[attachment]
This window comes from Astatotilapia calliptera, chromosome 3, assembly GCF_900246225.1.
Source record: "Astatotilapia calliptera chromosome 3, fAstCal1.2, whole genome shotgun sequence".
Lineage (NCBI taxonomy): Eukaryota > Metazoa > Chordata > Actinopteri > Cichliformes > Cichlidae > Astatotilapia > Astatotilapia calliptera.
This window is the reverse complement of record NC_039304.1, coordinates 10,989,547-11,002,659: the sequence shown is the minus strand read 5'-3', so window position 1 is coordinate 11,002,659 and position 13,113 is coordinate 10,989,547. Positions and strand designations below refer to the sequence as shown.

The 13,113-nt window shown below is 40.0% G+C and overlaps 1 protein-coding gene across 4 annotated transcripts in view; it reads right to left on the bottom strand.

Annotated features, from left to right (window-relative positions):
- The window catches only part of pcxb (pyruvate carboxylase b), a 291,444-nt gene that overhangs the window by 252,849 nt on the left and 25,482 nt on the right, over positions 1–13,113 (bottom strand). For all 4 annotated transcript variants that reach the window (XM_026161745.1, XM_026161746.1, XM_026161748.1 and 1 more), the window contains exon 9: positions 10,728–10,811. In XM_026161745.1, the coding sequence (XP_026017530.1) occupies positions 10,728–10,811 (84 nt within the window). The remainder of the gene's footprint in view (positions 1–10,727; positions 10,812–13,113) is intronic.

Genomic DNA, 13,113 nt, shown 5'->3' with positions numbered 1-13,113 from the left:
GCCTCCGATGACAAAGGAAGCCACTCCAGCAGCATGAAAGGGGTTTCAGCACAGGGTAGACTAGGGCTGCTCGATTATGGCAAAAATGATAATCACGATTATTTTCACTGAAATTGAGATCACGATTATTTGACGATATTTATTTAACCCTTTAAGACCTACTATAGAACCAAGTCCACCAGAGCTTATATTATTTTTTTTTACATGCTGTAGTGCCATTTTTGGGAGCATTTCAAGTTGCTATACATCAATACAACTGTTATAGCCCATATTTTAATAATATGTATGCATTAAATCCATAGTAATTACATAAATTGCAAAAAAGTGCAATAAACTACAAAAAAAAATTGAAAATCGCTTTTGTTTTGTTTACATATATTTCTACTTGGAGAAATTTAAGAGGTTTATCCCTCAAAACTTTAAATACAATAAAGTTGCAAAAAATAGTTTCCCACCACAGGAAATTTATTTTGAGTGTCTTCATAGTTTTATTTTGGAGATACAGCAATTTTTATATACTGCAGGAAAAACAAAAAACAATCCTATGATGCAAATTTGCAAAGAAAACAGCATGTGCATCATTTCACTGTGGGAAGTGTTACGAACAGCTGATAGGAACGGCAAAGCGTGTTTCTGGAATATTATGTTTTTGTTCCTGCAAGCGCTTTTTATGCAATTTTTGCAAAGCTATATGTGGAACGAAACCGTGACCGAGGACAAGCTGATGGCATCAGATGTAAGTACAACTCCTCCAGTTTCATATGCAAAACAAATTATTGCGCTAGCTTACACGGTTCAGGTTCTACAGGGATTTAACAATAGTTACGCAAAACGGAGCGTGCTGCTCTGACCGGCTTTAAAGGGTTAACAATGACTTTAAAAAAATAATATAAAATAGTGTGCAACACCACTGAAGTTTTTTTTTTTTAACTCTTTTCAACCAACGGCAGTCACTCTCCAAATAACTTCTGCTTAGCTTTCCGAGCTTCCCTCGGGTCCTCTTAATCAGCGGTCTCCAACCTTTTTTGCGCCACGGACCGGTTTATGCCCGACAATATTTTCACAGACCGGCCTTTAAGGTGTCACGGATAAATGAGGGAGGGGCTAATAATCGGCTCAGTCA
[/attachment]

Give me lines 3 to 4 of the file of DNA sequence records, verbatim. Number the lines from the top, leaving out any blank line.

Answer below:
Lineage (NCBI taxonomy): Eukaryota > Metazoa > Chordata > Actinopteri > Cichliformes > Cichlidae > Astatotilapia > Astatotilapia calliptera.
This window is the reverse complement of record NC_039304.1, coordinates 10,989,547-11,002,659: the sequence shown is the minus strand read 5'-3', so window position 1 is coordinate 11,002,659 and position 13,113 is coordinate 10,989,547. Positions and strand designations below refer to the sequence as shown.